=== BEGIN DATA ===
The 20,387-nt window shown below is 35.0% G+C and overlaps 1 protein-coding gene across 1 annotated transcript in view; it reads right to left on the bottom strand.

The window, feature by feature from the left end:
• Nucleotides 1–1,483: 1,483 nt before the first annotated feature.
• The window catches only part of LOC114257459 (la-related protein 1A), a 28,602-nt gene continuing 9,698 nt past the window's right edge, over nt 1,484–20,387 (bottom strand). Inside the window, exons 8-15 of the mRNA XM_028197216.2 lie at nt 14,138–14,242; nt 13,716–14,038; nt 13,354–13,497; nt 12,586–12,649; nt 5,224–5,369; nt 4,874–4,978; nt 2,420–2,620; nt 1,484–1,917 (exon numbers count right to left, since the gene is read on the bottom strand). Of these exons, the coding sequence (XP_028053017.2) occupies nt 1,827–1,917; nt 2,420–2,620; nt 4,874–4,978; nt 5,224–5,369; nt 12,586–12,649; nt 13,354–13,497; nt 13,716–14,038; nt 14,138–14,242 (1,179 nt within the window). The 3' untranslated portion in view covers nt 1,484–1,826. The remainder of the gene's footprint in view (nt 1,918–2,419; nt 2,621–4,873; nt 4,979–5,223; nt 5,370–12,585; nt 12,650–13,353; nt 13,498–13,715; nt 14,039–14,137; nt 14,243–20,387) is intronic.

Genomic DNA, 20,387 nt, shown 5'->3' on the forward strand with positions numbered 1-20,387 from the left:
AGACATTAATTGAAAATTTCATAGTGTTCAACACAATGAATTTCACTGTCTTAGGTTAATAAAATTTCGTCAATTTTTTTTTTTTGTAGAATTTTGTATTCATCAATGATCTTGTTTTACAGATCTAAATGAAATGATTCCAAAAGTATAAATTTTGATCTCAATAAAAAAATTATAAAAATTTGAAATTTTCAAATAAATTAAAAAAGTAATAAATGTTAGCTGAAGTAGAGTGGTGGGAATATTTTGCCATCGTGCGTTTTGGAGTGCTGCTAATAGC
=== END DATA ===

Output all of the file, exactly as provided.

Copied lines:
The 20,387-nt window shown below is 35.0% G+C and overlaps 1 protein-coding gene across 1 annotated transcript in view; it reads right to left on the bottom strand.

The window, feature by feature from the left end:
• Nucleotides 1–1,483: 1,483 nt before the first annotated feature.
• The window catches only part of LOC114257459 (la-related protein 1A), a 28,602-nt gene continuing 9,698 nt past the window's right edge, over nt 1,484–20,387 (bottom strand). Inside the window, exons 8-15 of the mRNA XM_028197216.2 lie at nt 14,138–14,242; nt 13,716–14,038; nt 13,354–13,497; nt 12,586–12,649; nt 5,224–5,369; nt 4,874–4,978; nt 2,420–2,620; nt 1,484–1,917 (exon numbers count right to left, since the gene is read on the bottom strand). Of these exons, the coding sequence (XP_028053017.2) occupies nt 1,827–1,917; nt 2,420–2,620; nt 4,874–4,978; nt 5,224–5,369; nt 12,586–12,649; nt 13,354–13,497; nt 13,716–14,038; nt 14,138–14,242 (1,179 nt within the window). The 3' untranslated portion in view covers nt 1,484–1,826. The remainder of the gene's footprint in view (nt 1,918–2,419; nt 2,621–4,873; nt 4,979–5,223; nt 5,370–12,585; nt 12,650–13,353; nt 13,498–13,715; nt 14,039–14,137; nt 14,243–20,387) is intronic.

Genomic DNA, 20,387 nt, shown 5'->3' on the forward strand with positions numbered 1-20,387 from the left:
AGACATTAATTGAAAATTTCATAGTGTTCAACACAATGAATTTCACTGTCTTAGGTTAATAAAATTTCGTCAATTTTTTTTTTTTGTAGAATTTTGTATTCATCAATGATCTTGTTTTACAGATCTAAATGAAATGATTCCAAAAGTATAAATTTTGATCTCAATAAAAAAATTATAAAAATTTGAAATTTTCAAATAAATTAAAAAAGTAATAAATGTTAGCTGAAGTAGAGTGGTGGGAATATTTTGCCATCGTGCGTTTTGGAGTGCTGCTAATAGC